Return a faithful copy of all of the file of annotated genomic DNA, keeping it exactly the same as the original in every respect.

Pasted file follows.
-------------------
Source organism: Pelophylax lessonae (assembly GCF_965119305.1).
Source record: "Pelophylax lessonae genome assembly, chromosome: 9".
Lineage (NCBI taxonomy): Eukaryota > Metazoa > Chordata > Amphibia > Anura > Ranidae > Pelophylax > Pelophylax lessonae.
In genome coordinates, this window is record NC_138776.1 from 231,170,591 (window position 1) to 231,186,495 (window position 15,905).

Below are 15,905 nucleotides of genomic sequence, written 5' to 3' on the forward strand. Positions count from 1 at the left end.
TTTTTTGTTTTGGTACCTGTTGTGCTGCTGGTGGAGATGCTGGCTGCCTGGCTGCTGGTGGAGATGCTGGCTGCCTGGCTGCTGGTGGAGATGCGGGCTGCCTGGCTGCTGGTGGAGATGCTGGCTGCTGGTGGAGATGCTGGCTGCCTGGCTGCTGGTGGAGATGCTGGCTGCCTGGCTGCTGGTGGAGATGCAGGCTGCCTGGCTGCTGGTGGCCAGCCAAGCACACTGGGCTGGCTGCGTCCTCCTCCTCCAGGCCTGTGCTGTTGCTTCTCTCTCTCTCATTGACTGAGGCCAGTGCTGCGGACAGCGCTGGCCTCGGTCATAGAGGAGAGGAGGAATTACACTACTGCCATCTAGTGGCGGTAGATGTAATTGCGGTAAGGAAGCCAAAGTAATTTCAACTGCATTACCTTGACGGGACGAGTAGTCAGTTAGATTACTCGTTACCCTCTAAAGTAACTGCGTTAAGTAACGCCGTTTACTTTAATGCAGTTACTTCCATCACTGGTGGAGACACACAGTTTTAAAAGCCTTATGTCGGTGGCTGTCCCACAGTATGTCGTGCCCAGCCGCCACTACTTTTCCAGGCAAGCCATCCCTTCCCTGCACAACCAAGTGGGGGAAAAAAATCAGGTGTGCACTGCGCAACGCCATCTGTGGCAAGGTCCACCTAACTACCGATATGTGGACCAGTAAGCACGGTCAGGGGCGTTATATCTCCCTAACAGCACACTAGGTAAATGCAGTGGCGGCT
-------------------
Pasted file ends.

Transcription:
Source organism: Pelophylax lessonae (assembly GCF_965119305.1).
Source record: "Pelophylax lessonae genome assembly, chromosome: 9".
Lineage (NCBI taxonomy): Eukaryota > Metazoa > Chordata > Amphibia > Anura > Ranidae > Pelophylax > Pelophylax lessonae.
In genome coordinates, this window is record NC_138776.1 from 231,170,591 (window position 1) to 231,186,495 (window position 15,905).

Below are 15,905 nucleotides of genomic sequence, written 5' to 3' on the forward strand. Positions count from 1 at the left end.
TTTTTTGTTTTGGTACCTGTTGTGCTGCTGGTGGAGATGCTGGCTGCCTGGCTGCTGGTGGAGATGCTGGCTGCCTGGCTGCTGGTGGAGATGCGGGCTGCCTGGCTGCTGGTGGAGATGCTGGCTGCTGGTGGAGATGCTGGCTGCCTGGCTGCTGGTGGAGATGCTGGCTGCCTGGCTGCTGGTGGAGATGCAGGCTGCCTGGCTGCTGGTGGCCAGCCAAGCACACTGGGCTGGCTGCGTCCTCCTCCTCCAGGCCTGTGCTGTTGCTTCTCTCTCTCTCATTGACTGAGGCCAGTGCTGCGGACAGCGCTGGCCTCGGTCATAGAGGAGAGGAGGAATTACACTACTGCCATCTAGTGGCGGTAGATGTAATTGCGGTAAGGAAGCCAAAGTAATTTCAACTGCATTACCTTGACGGGACGAGTAGTCAGTTAGATTACTCGTTACCCTCTAAAGTAACTGCGTTAAGTAACGCCGTTTACTTTAATGCAGTTACTTCCATCACTGGTGGAGACACACAGTTTTAAAAGCCTTATGTCGGTGGCTGTCCCACAGTATGTCGTGCCCAGCCGCCACTACTTTTCCAGGCAAGCCATCCCTTCCCTGCACAACCAAGTGGGGGAAAAAAATCAGGTGTGCACTGCGCAACGCCATCTGTGGCAAGGTCCACCTAACTACCGATATGTGGACCAGTAAGCACGGTCAGGGGCGTTATATCTCCCTAACAGCACACTAGGTAAATGCAGTGGCGGCT